Ed Albanesi: Cellular data for dummies

 By Ed Albanesi

We recently added a third cell phone to our family, which my daughter earned when her final report card was received. Between the carrot and the stick we have found that the carrot approach usually works better.

With the phone came a whole new set of challenges meaning I had to once again learn some things about the cyber world about which I has thus far remained blissfully ignorant. As a public service I’ll share some of these with readers.

Our family has a limited cellular data plan, which heretofore had given us access to all the data needed on a monthly basis. Never had a month gone by when we didn’t roll over some of the data in our 3 gigabyte plan. More about rollover in a minute.

Like most burgeoning teenagers, our daughter is quite fond of watching music videos on YouTube. One of the problems with the YouTube app on her phone is that it continues to play videos even after you move to another app.
When she’s connected to wifi this isn’t a problem, since cellular data is not being used. Usually that is.

After speaking with one of the few customer-oriented reps I could find at my cell phone company (you can guess which one it is), I learned that even a momentary loss of wifi might cause your phone to switch to (and remain on) data usage.

Brief blackouts are not uncommon in Florida and my cable/internet company (you can guess which one it is) ordinarily doesn’t need a blackout to effect a brief (or prolonged) loss of service.

Because I’m a cautious kind of guy, I began to regularly check data usage on the family cellular account by opening the provider app on my phone. In the two days following my daughter’s addition to our plan, my wife used 0.02 gigs of data, I used 0.01 gigs and my daughter gobbled up 0.7 gigs. At this rate, we’d be over our monthly data limit in less than a week.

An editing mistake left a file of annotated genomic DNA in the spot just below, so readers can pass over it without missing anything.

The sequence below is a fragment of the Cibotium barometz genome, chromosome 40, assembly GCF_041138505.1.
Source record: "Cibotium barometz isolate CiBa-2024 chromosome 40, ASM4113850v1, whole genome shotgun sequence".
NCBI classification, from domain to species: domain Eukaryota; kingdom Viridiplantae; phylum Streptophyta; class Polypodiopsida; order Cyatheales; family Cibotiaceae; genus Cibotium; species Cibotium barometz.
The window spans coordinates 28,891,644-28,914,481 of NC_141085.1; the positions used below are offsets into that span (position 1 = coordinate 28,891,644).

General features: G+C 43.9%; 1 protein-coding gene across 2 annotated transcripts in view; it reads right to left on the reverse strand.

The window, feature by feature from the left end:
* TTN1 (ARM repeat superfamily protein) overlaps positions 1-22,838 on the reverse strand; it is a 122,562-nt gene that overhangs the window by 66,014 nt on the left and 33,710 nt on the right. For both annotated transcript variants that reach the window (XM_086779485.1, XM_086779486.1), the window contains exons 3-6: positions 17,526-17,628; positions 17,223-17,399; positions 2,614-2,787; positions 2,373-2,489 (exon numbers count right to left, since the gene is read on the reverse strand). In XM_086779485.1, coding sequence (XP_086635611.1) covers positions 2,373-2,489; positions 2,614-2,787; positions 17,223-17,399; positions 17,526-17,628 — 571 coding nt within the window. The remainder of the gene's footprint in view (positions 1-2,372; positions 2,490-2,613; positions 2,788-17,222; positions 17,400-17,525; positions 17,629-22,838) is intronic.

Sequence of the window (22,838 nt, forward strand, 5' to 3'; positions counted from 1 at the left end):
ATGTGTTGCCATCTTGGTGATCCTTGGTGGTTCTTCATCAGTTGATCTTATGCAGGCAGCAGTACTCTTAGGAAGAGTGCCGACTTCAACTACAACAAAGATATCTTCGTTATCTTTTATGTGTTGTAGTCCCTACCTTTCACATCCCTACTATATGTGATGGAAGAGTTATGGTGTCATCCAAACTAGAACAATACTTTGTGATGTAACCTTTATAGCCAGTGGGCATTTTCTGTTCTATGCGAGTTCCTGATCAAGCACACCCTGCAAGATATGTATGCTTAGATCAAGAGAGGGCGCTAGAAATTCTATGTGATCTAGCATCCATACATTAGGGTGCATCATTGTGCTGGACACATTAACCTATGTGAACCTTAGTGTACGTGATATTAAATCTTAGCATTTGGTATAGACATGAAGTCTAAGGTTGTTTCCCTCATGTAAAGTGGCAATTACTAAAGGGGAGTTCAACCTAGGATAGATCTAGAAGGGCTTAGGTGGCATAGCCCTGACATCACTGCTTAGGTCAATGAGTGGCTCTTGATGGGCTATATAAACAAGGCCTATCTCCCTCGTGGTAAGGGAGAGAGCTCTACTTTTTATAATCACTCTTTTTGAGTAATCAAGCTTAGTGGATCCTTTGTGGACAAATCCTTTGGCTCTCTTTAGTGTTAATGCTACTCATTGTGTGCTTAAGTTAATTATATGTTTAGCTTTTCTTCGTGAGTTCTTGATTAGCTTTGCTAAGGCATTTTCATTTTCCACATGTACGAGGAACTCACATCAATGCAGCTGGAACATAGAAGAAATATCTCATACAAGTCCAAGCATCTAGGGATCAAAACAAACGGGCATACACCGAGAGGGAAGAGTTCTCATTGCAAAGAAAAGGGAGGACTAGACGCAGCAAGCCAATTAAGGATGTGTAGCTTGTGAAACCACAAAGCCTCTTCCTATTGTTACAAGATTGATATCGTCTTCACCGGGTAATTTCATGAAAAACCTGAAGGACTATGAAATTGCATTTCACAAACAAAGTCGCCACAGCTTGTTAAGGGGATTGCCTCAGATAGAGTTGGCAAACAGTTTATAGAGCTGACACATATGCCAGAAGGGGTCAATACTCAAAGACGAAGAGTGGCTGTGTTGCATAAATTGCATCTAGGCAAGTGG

I frantically called my cellular provider to figure out what happened since the data usage was recorded overnight when my daughter’s phone wasn’t being used (really) and also was connected to wifi.

It was then I learned that momentary wifi disconnects could put you back on cellular usage. Additionally I was told not having the phone plugged in and charging could also be an issue.

My discussion with the agent helped me to recollect the settings on cell phones you can modify that will help avoid some of these unpleasant data usage surprises. This information is worth the price of your time for reading this column.

Go to “settings” on your cell phone. Then punch “cellular”. The resulting screen will allow you to turn your cellular usage on or off. It will also allow you to turn cellular usage on or off for specific apps.

It is here you will also learn how much data each app has been using and it’s where I learned that an overactive YouTube app was eating up the family’s data plan on my daughter’s phone. On day three the default data setting for YouTube and Instagram on my daughter’s phone became “off.”

I would recommend you check the data usage for all the apps on your phones and make the default setting “off” for big users that aren’t used on a regular, daily basis. App data usage doesn’t need to be on when you’re connected to wifi and when you’re out and about it’s a simple process to turn it on when needed and off when you’re done.

Finally the dirty little secret about (my provider) rollover data, which many know but some do not. Rollover data disappears if you do not use it the following month. The only rollover data that is available in any given month is the amount below your contract data limit remaining from the previous month. The rollover from two months prior vanishes even if you do not use it.

Imagine you give your child a $5 allowance each week. If she only spends $3, then $2 rolls over to the following week and she has $7 to spend. If she spends $5 during that second week, she has reached her limit and nothing rolls over to the third week. At least that’s the way cellular data usage works. Sound fair?

Speaking of my cable company, I’m working a deal with them right now. Perhaps I’ll let you know how I make out in a future column. Knowledge is power and sometimes even my knowledge qualifies.

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